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Ex-Chinese public security official on trial for bribery

October 14, 2015

BEIJING (AP) — A former vice minister of public security went on trial in northern China on Wednesday for alleged bribery, the latest senior figure linked to the country’s former security czar to be prosecuted in an anti-corruption campaign.

The crackdown spearheaded by President Xi Jinping has targeted scores of high-level officials at the provincial and national levels, in the military and state-owned enterprises. The highest-ranking person to fall is former state security chief Zhou Yongkang, who was once seen as a potent rival of Xi and was at the center of a vast patronage system from his various positions of power, including as an executive in the state-owned oil industry.

Prosecutors in Tianjin city accused Li Dongsheng of taking advantage of several government posts he held between 1996 and 2013 to seek profits through bidding processes and job transfers, the official Xinhua News Agency reported.

Despite having no experience in law enforcement, he was elevated to vice public security minister in 2009, sparking rumors he was assisted by Zhou, who was sentenced to life in prison in June for corruption and other crimes.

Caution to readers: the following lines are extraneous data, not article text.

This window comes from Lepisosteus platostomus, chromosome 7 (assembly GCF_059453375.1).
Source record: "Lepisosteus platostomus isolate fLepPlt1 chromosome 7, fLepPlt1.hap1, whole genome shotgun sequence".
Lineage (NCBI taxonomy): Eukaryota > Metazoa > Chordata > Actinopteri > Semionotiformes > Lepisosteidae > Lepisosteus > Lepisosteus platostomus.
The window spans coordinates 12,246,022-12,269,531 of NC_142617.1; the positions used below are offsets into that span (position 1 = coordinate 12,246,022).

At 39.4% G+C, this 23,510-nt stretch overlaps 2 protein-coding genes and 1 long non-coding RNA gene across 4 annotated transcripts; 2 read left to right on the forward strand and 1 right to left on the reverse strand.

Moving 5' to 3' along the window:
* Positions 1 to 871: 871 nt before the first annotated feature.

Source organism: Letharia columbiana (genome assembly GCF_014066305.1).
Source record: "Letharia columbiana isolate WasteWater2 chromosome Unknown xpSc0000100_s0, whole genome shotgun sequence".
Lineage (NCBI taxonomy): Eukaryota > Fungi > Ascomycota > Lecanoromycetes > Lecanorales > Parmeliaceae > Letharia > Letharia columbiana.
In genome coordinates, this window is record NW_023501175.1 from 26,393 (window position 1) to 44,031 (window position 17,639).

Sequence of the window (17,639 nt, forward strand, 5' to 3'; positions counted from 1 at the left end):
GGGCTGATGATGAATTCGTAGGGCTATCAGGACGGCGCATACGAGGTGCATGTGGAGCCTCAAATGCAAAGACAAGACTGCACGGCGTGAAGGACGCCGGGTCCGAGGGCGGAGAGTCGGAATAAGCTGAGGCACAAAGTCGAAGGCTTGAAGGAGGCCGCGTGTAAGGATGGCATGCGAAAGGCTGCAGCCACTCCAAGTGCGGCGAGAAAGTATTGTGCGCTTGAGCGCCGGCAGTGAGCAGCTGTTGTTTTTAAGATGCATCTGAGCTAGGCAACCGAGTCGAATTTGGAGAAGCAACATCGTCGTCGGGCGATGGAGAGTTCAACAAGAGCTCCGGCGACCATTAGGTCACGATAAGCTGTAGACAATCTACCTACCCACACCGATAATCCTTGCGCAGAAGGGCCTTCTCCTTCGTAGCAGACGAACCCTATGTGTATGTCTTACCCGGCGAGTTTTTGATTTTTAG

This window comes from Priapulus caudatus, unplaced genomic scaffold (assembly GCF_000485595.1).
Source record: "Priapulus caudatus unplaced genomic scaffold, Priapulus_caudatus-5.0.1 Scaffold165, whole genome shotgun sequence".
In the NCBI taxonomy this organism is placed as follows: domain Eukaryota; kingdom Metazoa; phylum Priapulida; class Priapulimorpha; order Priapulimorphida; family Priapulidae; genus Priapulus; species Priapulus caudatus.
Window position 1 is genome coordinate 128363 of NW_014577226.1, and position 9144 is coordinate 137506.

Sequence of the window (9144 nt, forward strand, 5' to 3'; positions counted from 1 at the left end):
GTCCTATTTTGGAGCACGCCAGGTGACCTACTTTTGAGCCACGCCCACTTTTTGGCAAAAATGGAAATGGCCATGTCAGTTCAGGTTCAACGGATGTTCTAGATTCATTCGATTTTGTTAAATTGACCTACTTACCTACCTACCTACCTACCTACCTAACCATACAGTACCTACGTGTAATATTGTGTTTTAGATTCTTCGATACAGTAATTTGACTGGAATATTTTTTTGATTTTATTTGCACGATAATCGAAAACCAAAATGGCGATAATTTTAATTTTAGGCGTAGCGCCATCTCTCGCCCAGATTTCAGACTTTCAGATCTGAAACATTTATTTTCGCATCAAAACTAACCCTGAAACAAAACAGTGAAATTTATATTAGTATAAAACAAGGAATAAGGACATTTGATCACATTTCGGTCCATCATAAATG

Li previously had a number of other jobs, including vice director of the office responsible for cracking down on the outlawed Falun Gong spiritual movement, which has been forced deep underground in China following more than a decade of brutal suppression. He was also deputy head of state broadcaster China Central Television.

Li received directly or via relatives 22 million yuan ($3.5 million) in assets and bribes between 2007 and 2013, Xinhua said, citing prosecutors. The verdict will be announced at a later date.

Two other associates of Zhou were sentenced to prison for corruption earlier this week. Wang Yongchun, former deputy general manager of China National Petroleum Corp., was given 20 years’ imprisonment and the company’s former chairman, Jiang Jiemin, 16 years.

Xi has made a priority of tackling corruption that Communist Party leaders say is threatening the party’s legitimacy. Critics say the crackdown also has targeted some of Xi’s political rivals.

Update hourly